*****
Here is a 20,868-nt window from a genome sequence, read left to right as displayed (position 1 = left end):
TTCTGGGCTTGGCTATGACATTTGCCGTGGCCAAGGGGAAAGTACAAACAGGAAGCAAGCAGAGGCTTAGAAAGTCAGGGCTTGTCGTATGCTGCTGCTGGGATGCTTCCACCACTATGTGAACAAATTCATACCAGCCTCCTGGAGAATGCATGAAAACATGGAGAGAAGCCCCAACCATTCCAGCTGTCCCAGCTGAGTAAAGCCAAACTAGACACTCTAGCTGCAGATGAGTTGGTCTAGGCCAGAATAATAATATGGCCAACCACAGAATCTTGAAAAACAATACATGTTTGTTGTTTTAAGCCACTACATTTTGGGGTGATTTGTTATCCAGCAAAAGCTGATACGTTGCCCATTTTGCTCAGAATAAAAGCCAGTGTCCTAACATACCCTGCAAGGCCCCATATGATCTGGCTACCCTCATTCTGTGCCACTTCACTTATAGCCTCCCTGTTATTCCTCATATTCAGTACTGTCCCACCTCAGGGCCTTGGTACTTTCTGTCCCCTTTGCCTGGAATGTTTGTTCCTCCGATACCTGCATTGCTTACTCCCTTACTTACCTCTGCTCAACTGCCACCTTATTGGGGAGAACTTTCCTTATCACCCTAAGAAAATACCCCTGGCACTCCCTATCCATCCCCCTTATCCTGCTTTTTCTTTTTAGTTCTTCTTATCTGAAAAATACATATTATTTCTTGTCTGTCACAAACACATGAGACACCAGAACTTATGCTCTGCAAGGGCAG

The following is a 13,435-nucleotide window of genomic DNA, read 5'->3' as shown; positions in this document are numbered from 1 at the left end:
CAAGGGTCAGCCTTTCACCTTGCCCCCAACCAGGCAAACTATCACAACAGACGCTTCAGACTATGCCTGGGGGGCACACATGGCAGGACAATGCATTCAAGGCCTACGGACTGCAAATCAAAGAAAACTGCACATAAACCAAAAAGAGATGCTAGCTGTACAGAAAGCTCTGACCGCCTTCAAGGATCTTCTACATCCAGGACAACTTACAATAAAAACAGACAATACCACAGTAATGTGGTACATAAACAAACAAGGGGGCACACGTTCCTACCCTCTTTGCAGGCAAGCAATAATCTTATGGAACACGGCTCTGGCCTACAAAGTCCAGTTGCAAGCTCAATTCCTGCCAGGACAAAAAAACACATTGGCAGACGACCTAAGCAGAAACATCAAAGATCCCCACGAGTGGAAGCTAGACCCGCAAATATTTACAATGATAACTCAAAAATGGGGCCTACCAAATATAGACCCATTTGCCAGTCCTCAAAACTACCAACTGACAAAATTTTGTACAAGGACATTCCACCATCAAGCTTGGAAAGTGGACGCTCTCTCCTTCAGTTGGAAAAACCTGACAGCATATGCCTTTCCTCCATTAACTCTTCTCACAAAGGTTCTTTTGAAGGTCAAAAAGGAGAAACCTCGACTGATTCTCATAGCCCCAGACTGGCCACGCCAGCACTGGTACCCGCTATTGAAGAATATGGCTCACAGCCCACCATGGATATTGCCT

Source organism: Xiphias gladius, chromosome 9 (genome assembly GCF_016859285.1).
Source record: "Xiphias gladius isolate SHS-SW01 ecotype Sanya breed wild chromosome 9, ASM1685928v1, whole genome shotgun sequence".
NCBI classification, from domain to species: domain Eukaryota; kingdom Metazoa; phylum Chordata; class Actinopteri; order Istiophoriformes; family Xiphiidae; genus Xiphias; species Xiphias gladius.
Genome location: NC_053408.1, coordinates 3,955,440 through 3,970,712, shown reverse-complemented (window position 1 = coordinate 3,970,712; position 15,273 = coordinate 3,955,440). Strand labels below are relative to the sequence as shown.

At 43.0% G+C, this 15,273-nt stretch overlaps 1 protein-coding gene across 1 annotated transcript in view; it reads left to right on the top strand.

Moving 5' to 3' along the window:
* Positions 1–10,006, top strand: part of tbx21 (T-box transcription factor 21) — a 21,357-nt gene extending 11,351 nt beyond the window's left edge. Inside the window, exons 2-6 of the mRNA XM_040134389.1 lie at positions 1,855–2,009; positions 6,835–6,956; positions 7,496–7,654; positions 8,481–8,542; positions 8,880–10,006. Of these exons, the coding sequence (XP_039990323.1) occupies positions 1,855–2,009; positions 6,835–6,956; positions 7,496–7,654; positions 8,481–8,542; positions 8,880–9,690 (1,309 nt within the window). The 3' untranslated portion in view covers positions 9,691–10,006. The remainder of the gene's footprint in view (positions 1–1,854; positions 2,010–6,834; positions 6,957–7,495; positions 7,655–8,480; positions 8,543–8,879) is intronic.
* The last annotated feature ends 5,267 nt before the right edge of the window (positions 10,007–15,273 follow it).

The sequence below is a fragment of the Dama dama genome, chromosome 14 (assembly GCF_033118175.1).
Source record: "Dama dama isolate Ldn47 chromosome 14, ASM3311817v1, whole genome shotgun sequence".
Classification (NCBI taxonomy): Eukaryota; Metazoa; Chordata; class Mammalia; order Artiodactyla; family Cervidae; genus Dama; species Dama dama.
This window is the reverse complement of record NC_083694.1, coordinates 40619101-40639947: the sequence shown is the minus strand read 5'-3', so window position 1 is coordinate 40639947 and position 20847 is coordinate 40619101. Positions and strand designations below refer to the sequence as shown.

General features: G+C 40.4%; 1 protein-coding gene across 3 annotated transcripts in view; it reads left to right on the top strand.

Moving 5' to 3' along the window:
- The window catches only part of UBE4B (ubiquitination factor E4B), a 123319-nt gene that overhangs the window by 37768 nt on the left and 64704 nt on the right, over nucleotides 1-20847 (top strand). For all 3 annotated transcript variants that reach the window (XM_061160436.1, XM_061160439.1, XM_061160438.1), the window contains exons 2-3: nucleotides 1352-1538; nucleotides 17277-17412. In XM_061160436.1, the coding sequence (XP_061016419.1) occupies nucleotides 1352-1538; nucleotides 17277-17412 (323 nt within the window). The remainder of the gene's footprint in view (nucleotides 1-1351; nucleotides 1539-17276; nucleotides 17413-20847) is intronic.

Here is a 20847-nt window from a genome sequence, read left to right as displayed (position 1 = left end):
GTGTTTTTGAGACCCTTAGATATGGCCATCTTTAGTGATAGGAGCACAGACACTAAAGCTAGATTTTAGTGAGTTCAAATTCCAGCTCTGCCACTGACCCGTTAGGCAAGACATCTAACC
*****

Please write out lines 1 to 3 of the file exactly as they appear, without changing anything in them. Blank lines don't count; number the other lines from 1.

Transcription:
Here is a 20,868-nt window from a genome sequence, read left to right as displayed (position 1 = left end):
TTCTGGGCTTGGCTATGACATTTGCCGTGGCCAAGGGGAAAGTACAAACAGGAAGCAAGCAGAGGCTTAGAAAGTCAGGGCTTGTCGTATGCTGCTGCTGGGATGCTTCCACCACTATGTGAACAAATTCATACCAGCCTCCTGGAGAATGCATGAAAACATGGAGAGAAGCCCCAACCATTCCAGCTGTCCCAGCTGAGTAAAGCCAAACTAGACACTCTAGCTGCAGATGAGTTGGTCTAGGCCAGAATAATAATATGGCCAACCACAGAATCTTGAAAAACAATACATGTTTGTTGTTTTAAGCCACTACATTTTGGGGTGATTTGTTATCCAGCAAAAGCTGATACGTTGCCCATTTTGCTCAGAATAAAAGCCAGTGTCCTAACATACCCTGCAAGGCCCCATATGATCTGGCTACCCTCATTCTGTGCCACTTCACTTATAGCCTCCCTGTTATTCCTCATATTCAGTACTGTCCCACCTCAGGGCCTTGGTACTTTCTGTCCCCTTTGCCTGGAATGTTTGTTCCTCCGATACCTGCATTGCTTACTCCCTTACTTACCTCTGCTCAACTGCCACCTTATTGGGGAGAACTTTCCTTATCACCCTAAGAAAATACCCCTGGCACTCCCTATCCATCCCCCTTATCCTGCTTTTTCTTTTTAGTTCTTCTTATCTGAAAAATACATATTATTTCTTGTCTGTCACAAACACATGAGACACCAGAACTTATGCTCTGCAAGGGCAG

The following is a 13,435-nucleotide window of genomic DNA, read 5'->3' as shown; positions in this document are numbered from 1 at the left end: